Lawyers of 'L.A. Law' make a case for personal taste

September 15, 1993|By Glenn Esterly

It's no accident that the writers of NBC's "L.A. Law" have portrayed Michael Tucker's character, Stuart Markowitz, over the years as a knowledgeable cook and appreciator of fine food. In real life, that's how Mr. Tucker is; the writers just picked up on it.

And there are a couple of other co-stars from the venerable series who can lay down the law in their own kitchens -- Alan Rachins, who plays law firm partner Douglas Brackman, and A Martinez, who joined the show last fall as another attorney in the firm.

In Mr. Tucker's case, he says, fiction has imitated real life at his Brentwood home with wife Jill Eikenberry, who plays his TV wife, Ann.

"One of my favorite episodes was when I was on the outs with Ann," says Mr. Tucker, "so, as Stuart, I showered her with delicacies -- pate with truffles, fresh lobsters flown in from New England, luscious desserts -- and finally she came around."

Adds Mr. Tucker, laughing, "I can't say it hasn't worked that way once in a while in my own marriage."

For example, Mr. Tucker, a Baltimore native, has been known to improve domestic relations with Ms. Eikenberry, who's from the Midwest, with roast pork sandwiches on garlic bread -- "I make it with a special mustard sauce." Ms. Eikenberry also appreciates Mr. Tucker's pasta salads, which are usually mixed with mushrooms, parsley and a sour cream dressing.

Married for 19 years, Ms. Eikenberry tends to be conservative about calories, while Mr. Tucker's attitude is to go for it.

"If God created veal piccata, I think it's up to me to eat it, for crying out loud."

His basic principle with pasta: "Double-sauce it. Sauce it when you drain it; sauce it again when you eat it. Also, as a ground rule, add more cheese than you think is proper."

Mr. Tucker and Ms. Eikenberry like to picnic with son Max, 10, which calls for Mr. Tucker's so-called "peasant" sandwiches.

Alan Rachins' wife, Joanna Frank, has also played Douglas Brackman's wife on a recurring basis. At their Pacific Palisades home, Mr. Rachins is not the king of the kitchen, like Mr. Tucker, but he gets his shots in.

"Joanna is a great cook and has a certain arrogance about it," says Mr. Rachins. "She takes charge, but sometimes I get off the back burner and let her know it's time to do some cooking myself."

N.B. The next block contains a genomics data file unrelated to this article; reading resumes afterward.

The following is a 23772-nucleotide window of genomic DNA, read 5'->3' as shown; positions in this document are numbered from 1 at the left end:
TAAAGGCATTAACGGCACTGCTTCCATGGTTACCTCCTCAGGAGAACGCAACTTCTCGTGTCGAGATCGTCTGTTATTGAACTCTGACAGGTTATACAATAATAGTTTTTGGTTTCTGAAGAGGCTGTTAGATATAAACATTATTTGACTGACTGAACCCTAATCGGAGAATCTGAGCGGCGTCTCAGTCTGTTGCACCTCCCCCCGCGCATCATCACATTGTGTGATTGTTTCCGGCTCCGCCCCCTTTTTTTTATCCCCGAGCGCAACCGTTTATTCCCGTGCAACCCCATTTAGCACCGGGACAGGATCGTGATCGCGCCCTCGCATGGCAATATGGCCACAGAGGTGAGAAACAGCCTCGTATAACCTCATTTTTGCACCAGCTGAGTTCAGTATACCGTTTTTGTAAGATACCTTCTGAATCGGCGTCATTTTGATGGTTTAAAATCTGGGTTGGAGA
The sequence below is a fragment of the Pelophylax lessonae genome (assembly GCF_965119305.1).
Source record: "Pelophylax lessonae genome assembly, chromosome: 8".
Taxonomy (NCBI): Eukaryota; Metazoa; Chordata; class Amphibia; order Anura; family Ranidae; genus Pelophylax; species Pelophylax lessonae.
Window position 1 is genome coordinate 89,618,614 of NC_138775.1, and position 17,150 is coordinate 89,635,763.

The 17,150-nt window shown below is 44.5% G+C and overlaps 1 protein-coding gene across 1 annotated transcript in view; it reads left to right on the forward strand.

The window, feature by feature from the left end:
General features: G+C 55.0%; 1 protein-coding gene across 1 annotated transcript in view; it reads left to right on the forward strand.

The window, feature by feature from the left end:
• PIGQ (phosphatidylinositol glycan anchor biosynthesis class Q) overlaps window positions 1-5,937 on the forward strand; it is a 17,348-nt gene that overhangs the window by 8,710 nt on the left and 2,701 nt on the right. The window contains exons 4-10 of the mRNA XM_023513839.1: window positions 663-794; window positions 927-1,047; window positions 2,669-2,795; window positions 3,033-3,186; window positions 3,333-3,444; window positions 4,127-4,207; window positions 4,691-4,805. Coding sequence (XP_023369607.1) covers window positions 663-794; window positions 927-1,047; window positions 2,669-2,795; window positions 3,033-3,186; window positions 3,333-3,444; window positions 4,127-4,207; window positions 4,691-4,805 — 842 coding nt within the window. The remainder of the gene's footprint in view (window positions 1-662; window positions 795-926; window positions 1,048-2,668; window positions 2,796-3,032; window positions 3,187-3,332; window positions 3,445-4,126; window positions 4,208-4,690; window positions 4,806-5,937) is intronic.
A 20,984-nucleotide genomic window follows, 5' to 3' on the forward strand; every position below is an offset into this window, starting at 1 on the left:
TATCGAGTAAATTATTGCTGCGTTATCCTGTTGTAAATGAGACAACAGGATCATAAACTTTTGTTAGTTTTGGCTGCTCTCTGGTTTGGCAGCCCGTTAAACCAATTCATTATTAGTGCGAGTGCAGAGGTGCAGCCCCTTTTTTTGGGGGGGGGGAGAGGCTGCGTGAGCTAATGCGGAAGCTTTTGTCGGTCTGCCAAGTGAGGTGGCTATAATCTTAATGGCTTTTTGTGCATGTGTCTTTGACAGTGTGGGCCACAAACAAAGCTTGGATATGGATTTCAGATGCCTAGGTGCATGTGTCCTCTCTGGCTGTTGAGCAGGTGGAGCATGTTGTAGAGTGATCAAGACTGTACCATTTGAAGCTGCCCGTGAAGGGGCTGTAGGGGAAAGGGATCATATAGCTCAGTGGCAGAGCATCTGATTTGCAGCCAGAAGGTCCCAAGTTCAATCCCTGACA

A Rachins' specialty is a pasta, shrimp and vegetable mix "that's ideal for company, because it can be made earlier and served chilled or heated." And when he has to have something with a little more zip, his spicy marinade for grilled swordfish does the trick. "That," he says, "really perks it up."

"I'm a chicken freak," says A Martinez, who plays Daniel Morales at the law firm of McKenzie and Brackman. "I used to eat fish all the time, but I guess I overdid it. It dawned on me one day that I didn't like fish any more because it tasted like . . . fish."

Mr. Martinez (who got his distinctive no-period first name after being named Adolph III and nicknamed Model-A) has an expanding family in his Los Angeles home near the beach. Sons Dakota and Devon are 7 and 4, and wife Leslie is expecting their third child next month.

A typical day for Mr. Martinez starts with breakfast with his family. "We usually eat a bunch of cereals blended together, with fruit, coffee, juice and vitamins."

For lunch when he's working, "It's almost always a turkey sandwich from the studio commissary," says Mr. Martinez. "I seldom eat red meat, except for maybe a cheeseburger a year."

And there's no doubt about dinner.

"Fortunately, Leslie and the kids love chicken, too." He admits the poultry regimen isn't just about a love of chicken. "It ties in with vanity -- keeping fat content down and staying trim."

The Martinez family has had chicken served in about every form imaginable, but one of his favorites is what he calls "great garlic chicken."

Michael Tucker's peasant picnic sandwich

Makes 6 to 8 servings

1 (8-inch) round Italian loaf

1/2 pound sliced salami

1/4 pound sliced prosciutto

12 large pitted black olives, halved

4 canned artichoke hearts, halved

6 ounces sliced mozzarella cheese

4 sun-dried tomatoes, halved

2 medium fresh tomatoes, sliced

1/4 cup olive oil

salt, pepper

Remove top of bread and set aside. Scoop out most of remaining inside of loaf, leaving 1-inch shell. Layer salami, prosciutto, olives, artichokes, cheese and sun-dried and fresh tomatoes in shell. Drizzle with olive oil. Sprinkle with salt and pepper to taste. Replace top of loaf. Wrap loaf in foil and refrigerate overnight. Cut into wedges to serve.

Alan Rachins' grilled swordfish steaks

Makes 6 servings

2 pounds swordfish steaks

1 cup lime juice

1 cup red wine

1 onion, sliced

2 tablespoons curry powder

2 tablespoons mild chili powder

1 teaspoon dried oregano

2 tablespoons oil

1 tablespoon chopped parsley

Place fish in long, flat baking dish. Combine lime juice, wine, onion, curry powder, chili powder, oregano, oil and parsley, and pour over steaks. Cover and marinate in refrigerator about 2 hours. Remove and bring fish to room temperature.

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